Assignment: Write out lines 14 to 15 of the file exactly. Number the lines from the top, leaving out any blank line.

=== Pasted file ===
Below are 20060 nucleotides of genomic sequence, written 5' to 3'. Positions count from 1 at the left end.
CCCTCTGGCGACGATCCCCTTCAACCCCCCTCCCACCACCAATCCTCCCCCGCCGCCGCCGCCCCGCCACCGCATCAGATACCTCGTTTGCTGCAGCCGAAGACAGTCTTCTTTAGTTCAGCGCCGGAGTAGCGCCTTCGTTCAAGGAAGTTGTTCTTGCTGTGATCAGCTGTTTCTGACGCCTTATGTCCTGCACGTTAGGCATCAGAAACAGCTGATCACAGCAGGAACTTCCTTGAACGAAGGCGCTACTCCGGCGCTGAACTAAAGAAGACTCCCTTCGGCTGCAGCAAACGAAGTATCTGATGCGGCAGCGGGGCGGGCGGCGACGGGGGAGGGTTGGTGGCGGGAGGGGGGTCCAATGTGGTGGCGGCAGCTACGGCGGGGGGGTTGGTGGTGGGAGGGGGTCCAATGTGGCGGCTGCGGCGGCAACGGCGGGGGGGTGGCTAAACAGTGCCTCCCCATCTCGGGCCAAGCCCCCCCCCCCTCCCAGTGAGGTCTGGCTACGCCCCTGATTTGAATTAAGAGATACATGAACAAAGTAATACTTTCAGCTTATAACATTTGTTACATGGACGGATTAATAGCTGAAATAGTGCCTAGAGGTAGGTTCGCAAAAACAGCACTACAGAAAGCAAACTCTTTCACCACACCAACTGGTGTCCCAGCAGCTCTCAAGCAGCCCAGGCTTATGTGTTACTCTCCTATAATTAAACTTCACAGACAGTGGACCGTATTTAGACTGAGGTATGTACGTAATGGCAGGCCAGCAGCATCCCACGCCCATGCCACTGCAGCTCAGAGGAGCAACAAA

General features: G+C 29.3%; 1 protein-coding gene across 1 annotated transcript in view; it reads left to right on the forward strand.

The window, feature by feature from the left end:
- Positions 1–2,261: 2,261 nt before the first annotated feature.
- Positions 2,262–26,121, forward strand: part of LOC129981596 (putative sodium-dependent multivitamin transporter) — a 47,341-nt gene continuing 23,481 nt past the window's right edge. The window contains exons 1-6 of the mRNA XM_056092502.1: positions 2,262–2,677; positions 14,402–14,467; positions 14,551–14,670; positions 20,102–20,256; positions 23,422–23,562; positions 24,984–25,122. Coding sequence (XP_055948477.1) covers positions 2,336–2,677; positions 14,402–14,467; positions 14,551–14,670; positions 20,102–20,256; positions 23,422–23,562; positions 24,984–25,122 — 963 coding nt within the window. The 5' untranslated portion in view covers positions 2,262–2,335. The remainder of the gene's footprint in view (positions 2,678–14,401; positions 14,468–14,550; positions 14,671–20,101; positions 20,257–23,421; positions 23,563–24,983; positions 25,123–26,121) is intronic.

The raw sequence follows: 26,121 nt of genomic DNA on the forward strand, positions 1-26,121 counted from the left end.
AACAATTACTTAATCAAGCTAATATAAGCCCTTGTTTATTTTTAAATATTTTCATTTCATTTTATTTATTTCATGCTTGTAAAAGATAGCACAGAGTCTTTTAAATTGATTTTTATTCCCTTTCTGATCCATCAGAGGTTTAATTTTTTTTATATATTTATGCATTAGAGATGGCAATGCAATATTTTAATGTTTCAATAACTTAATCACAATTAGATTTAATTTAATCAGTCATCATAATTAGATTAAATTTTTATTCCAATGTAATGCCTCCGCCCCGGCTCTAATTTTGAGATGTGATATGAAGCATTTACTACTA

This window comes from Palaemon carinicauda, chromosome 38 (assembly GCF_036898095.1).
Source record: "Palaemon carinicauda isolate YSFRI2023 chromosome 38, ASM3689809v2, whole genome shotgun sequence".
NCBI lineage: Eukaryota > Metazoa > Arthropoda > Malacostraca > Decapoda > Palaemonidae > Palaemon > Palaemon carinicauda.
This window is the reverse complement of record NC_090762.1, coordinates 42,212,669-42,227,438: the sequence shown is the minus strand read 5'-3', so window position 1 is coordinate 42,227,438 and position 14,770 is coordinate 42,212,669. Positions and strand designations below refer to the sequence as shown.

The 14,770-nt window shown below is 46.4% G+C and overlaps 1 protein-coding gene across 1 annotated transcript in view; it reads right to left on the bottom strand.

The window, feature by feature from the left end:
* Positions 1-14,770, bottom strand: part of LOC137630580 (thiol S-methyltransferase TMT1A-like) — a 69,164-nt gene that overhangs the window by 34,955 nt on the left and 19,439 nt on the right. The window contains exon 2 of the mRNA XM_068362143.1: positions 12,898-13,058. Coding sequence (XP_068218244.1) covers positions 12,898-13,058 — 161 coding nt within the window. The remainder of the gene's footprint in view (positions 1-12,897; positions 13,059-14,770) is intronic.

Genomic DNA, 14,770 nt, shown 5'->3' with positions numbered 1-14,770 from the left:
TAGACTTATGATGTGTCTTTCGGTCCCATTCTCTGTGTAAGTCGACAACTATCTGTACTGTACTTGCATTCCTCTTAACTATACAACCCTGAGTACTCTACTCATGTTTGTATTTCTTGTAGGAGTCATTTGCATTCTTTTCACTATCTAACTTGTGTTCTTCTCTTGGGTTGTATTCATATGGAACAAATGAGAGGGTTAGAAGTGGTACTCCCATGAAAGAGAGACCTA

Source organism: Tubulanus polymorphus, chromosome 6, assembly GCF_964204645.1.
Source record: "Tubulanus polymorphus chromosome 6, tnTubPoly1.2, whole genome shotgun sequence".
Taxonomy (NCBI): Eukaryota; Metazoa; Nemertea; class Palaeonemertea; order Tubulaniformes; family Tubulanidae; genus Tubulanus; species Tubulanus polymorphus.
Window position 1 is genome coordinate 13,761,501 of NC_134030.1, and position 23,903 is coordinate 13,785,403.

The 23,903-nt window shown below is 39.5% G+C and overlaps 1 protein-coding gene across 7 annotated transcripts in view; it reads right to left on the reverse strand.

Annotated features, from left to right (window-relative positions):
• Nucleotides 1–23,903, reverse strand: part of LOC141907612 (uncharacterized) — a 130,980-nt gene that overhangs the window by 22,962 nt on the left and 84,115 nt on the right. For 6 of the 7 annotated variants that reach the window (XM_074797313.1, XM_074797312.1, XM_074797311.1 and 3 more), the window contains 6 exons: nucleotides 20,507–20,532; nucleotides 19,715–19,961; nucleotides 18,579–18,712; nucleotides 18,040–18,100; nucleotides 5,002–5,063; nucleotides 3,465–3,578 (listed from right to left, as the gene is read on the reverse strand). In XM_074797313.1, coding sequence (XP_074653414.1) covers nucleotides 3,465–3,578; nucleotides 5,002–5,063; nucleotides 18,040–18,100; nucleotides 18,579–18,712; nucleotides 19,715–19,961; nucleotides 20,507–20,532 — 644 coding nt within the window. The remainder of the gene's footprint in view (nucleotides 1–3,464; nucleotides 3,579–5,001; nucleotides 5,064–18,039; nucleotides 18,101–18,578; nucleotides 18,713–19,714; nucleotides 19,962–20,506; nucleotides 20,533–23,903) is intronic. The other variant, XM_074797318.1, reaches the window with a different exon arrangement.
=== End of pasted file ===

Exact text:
The window, feature by feature from the left end:
* Positions 1-14,770, bottom strand: part of LOC137630580 (thiol S-methyltransferase TMT1A-like) — a 69,164-nt gene that overhangs the window by 34,955 nt on the left and 19,439 nt on the right. The window contains exon 2 of the mRNA XM_068362143.1: positions 12,898-13,058. Coding sequence (XP_068218244.1) covers positions 12,898-13,058 — 161 coding nt within the window. The remainder of the gene's footprint in view (positions 1-12,897; positions 13,059-14,770) is intronic.